Article Dec 13, 2018

How holiday family traditions help teach our children

“Yes!” We high-fived each other as we surprised our children with another annual night out in the “Minivan Express.” For many years, we’ve laid a “golden ticket” on our kids’ pillows to find as they climbed into bed. Much like The Polar Express movie, we have a tradition of punching their ticket, piling in the car in our pajamas, sipping some hot cocoa, and driving around to see Christmas lights after bedtime. As our children have grown older, it has become much harder to surprise them, but we have managed to get creative and find a new way each year.

The value of traditions

Traditions can be simply light-hearted and fun, like our Polar Express shenanigans, but most traditions have a meaningful purpose behind them as they require thoughtfulness, planning, and repetition. Through traditions, we pass on our greatest treasures. We pass on family heirlooms or family recipes to be enjoyed and valued by the next generation. And if we treasure Christ, we will establish traditions that will instill biblical truths in our families through thoughtful planning and practice.

In Treasuring God in our Traditions, Noel Piper categorizes traditions into two kinds: everyday and especially.[1] Christmas traditions are traditions that are centered “especially” around celebrating the birth of Christ. Piper writes, “When a level of significance is added to the ordinary repetitions of life, a tradition is created.” As Christians, we should strive to make our Christmas celebrations significant and purposeful. The world around us makes it easy to forget, to become lazy, or to allow Christmas be an oasis of nothing. And much like the Israelites, we are a forgetful people..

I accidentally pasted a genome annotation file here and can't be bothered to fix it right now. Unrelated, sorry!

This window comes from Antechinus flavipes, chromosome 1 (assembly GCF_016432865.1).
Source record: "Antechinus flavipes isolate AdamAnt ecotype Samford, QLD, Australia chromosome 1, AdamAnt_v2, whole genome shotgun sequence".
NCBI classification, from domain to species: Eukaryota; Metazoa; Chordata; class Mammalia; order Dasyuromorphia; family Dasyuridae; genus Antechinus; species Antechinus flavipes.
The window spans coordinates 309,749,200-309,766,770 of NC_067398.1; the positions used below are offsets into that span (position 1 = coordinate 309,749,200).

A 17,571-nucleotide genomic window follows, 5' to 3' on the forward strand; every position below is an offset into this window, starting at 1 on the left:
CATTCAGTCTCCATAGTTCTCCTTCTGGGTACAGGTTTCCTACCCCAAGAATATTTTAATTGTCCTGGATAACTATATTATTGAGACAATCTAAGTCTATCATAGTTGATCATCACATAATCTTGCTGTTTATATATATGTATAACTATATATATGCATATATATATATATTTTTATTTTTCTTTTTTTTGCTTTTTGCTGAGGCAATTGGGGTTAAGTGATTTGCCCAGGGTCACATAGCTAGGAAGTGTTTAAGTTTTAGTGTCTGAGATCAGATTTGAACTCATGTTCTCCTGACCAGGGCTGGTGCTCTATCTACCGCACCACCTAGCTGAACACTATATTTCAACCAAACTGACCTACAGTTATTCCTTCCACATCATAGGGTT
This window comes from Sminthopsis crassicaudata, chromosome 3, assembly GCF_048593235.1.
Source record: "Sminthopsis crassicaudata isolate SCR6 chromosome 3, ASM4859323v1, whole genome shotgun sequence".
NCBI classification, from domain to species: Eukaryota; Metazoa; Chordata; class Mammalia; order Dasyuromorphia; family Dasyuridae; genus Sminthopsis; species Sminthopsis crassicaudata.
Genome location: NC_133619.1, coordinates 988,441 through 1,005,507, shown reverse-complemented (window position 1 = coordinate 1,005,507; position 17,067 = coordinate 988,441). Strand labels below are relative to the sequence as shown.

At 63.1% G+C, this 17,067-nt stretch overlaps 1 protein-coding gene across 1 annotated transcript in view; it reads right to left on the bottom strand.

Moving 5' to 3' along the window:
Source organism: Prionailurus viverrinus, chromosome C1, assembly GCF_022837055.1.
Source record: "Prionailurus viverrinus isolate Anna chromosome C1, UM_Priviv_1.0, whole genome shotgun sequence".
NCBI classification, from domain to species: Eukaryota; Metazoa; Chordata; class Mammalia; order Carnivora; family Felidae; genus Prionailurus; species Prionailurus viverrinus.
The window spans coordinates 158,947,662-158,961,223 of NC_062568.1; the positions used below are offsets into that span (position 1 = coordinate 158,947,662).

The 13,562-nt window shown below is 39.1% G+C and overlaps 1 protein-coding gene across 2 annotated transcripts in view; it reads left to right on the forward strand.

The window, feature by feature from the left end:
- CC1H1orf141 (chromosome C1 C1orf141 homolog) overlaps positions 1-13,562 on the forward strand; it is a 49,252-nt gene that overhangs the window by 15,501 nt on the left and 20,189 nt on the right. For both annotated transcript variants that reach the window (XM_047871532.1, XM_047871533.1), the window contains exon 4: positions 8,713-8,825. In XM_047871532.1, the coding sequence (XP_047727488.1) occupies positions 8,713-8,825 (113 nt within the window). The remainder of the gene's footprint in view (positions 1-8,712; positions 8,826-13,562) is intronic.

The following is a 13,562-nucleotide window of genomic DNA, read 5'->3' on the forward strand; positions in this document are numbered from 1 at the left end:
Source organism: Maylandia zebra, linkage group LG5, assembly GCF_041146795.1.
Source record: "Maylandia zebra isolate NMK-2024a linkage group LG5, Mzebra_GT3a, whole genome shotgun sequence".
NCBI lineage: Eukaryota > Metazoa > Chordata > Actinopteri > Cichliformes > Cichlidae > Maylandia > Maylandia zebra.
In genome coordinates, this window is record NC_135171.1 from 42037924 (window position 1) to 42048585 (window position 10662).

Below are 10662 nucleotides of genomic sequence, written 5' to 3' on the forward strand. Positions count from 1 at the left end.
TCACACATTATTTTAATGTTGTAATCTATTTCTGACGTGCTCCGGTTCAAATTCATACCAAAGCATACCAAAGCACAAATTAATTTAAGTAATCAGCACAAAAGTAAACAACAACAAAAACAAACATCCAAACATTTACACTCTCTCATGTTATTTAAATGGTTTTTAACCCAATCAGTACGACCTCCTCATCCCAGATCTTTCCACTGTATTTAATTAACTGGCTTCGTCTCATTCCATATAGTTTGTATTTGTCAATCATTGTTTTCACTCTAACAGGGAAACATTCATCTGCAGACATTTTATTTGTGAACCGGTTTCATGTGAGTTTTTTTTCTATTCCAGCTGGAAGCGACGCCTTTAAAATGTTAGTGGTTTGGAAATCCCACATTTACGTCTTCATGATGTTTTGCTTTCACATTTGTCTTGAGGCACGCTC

In the Old Testament, one of the ways the Lord “catechized,” or instructed, his ancient people in his ways was by commanding the annual celebration of feasts, like the Passover, which functioned as yearly reminders of the mighty works of the God.

“And when your children say to you, ‘What do you mean by this service?’ 27 you shall say, ‘It is the sacrifice of the LORD’s Passover, for he passed over the houses of the people of Israel in Egypt, when he struck the Egyptians but spared our houses.’” And the people bowed their heads and worshiped. (Exo. 12:26-27)

Answering the ‘why’ questions

As we seek to catechize our own children with the wonderful works of God in Christ, we need to have a response ready when they ask, “Why do we do this?” We can help them see how both the silly and the sacred traditions point to Christ and remind us of what he has done and what he will do.

Piper writes: “If we want our children to know him, it’s not enough just to be ‘doing’ the right activities or using the symbolism of God’s Word and work. We must remember to be ‘talking of them when you are sitting in your house, and when you are walking by the way, and when you lie down, and when you rise’ (Deuteronomy 11:19).”[2] It is easy for our traditions to become unfocused or insignificant, so we should strive to make them thoughtful and purposeful.

Our traditions

Over the years, we have established several Christmas traditions that we treasure as a family. Some are fun. Some are meaningful. Others are practical and allow us to have time together as a family. Some were passed on to us, and some are shared with our church family. I want to share a few with you in the hopes that it will encourage you to create some of your own.